Doug Wolk currently has an essay in Salon called “Comics fans, grow up!” It’s apparently an excerpt from a book he’s written about comics culture. He’s a self-described comics nerd himself, so he feels secure in his ability to critique said culture from an insider perspective.
Some of his essay is pretty accurate, particularly his take on the “collector” aspect of comics culture. Yes, people who pop the books straight into plastic bags without reading them because they think they’re preserving their investments are pretty laughable. And yes, the practice of “slabbing” (which I have to admit I’d never heard of) is not only laughable, but kind of obscene. It makes me think of buying a beautifully-prepared meal and then dipping it in a vat of polymer resin. Sure, it’ll never go bad, but that kind of misses the point.
Where Wolk’s essay breaks down for me is his constant complaints about how “self-hating” comics creators (and readers?) are. He portrays them as neurotic misfits who fetishize the bad comics of their childhoods while secretly yearning for a “spot at the table of high culture”.
Huh? Who has he been talking to?
Obviously, lots of comics have a fetishistic aspect to them. And I’m not just talkin’ about R. Crumb here. Manga, underground, autobiographical and even straight superhero comics are all to some extent about capturing the objects of desire. That’s what a fetish is. That’s why we started drawing in the first place. And if your particular object of desire is the fond memory of the terrible comics you read as a child, well I guess you better make a comic about it.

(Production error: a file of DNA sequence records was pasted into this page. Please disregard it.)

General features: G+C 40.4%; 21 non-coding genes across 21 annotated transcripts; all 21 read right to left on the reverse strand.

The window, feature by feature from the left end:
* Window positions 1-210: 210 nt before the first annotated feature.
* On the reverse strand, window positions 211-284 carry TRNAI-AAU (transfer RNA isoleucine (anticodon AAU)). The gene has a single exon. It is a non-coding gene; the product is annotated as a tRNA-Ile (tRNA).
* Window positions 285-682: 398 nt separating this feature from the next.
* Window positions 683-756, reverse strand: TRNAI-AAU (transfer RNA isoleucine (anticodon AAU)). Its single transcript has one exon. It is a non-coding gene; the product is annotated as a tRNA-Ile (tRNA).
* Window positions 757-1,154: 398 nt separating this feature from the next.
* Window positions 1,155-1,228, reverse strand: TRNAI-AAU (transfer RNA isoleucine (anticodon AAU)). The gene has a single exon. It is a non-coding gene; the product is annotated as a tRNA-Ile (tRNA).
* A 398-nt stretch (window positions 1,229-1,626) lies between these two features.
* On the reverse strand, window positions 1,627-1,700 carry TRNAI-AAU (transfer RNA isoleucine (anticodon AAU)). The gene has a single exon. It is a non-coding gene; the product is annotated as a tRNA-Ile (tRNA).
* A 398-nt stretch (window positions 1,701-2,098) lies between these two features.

But do the creators and readers of those comics really spend a lot of time getting all angsty about how culturally marginalized they are? Do they really stay up night wishing that someone would take pity upon them and invite them to the “table of high culture”? Not the ones I know. People who like to make and read comics do it because they love them, not because they want some kind of recognition from the guardians of “high culture”. Except for the isolationist residents of a few vanishingly-small enclaves, the keepers of “ART” have virtually disappeared from contemporary culture. One day they’ll be reduced to living on small patches of government-protected land and being offered Cheetos out of car windows by tourists.
Wolk’s complaints about the self-hating nature of comics seems to be derived from his own inner life as much as anything else. He admits to being a lover of comics, but dislikes a lot of things about comics lovers. Maybe he feels he hasn’t gotten the culturallegitimacy he deserves. Maybe he spends too much time worrying about what other people think of him.
Maybe that’s why he wrote a book instead of a comic.